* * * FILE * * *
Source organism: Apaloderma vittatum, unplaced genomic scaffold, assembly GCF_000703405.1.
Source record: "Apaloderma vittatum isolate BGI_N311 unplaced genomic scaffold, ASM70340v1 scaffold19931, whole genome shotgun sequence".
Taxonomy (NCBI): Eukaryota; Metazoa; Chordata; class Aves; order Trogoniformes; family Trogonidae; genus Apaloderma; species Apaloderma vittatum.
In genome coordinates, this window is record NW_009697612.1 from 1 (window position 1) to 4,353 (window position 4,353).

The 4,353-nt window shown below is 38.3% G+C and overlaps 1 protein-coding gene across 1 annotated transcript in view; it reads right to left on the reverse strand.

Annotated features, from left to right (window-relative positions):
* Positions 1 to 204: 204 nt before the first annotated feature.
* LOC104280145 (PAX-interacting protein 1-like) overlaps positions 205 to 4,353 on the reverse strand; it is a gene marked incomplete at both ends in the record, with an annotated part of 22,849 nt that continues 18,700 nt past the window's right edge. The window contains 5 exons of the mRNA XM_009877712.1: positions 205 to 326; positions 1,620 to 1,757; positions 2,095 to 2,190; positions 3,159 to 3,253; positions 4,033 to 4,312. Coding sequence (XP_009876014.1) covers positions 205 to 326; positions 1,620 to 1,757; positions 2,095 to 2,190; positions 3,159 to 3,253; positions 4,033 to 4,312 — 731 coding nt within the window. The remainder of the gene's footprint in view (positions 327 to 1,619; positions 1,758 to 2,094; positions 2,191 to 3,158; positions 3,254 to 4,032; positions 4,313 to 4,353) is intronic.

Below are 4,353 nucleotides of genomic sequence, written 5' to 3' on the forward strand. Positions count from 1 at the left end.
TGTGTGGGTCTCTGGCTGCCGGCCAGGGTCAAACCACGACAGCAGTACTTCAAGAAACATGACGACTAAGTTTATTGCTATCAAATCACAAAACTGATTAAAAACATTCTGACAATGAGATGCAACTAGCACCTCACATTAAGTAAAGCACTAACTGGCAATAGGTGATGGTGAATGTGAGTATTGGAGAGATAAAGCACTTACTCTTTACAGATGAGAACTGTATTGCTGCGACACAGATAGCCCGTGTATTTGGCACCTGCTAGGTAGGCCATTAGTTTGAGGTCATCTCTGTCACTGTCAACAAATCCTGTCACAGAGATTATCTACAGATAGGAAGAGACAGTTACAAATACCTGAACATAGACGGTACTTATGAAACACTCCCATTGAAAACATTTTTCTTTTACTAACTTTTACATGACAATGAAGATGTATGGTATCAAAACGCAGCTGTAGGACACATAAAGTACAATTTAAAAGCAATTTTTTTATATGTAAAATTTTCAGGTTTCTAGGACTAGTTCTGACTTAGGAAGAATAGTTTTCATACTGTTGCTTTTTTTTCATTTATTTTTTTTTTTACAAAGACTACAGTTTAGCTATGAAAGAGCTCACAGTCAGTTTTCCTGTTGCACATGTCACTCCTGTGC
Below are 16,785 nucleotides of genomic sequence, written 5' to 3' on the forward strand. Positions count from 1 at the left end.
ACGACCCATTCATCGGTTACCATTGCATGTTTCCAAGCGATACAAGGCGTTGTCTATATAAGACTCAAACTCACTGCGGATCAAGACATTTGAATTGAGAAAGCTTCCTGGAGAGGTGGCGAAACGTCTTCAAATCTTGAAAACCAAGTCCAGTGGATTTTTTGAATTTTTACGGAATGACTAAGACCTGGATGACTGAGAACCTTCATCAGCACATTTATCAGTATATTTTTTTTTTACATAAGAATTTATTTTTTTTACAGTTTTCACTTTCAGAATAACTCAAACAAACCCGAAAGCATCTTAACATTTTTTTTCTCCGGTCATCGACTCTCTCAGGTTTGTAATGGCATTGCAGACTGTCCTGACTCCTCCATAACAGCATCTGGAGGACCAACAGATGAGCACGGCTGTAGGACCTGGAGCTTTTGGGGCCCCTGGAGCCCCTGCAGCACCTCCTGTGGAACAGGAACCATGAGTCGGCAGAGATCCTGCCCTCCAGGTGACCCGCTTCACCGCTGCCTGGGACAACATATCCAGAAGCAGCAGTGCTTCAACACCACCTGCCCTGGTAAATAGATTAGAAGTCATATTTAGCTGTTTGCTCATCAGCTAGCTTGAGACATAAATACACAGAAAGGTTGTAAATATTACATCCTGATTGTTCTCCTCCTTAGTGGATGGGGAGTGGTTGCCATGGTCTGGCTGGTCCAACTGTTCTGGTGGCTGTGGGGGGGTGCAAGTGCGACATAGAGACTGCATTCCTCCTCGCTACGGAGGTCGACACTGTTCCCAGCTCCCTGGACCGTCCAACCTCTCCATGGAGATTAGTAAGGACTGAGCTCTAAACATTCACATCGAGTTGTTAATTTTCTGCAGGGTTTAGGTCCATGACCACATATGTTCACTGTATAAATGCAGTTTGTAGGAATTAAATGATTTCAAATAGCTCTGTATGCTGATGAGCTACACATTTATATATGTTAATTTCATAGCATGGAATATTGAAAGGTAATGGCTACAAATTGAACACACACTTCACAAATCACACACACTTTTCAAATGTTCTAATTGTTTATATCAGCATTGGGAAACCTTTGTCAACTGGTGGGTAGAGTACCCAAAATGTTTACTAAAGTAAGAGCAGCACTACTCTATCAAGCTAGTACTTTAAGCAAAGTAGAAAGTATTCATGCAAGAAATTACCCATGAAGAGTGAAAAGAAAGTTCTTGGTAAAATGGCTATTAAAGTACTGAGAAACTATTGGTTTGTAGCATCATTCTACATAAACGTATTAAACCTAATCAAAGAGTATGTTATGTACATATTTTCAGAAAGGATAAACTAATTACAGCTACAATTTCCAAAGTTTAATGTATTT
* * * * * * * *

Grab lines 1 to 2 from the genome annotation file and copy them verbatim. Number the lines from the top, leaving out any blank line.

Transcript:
Source organism: Apaloderma vittatum, unplaced genomic scaffold, assembly GCF_000703405.1.
Source record: "Apaloderma vittatum isolate BGI_N311 unplaced genomic scaffold, ASM70340v1 scaffold19931, whole genome shotgun sequence".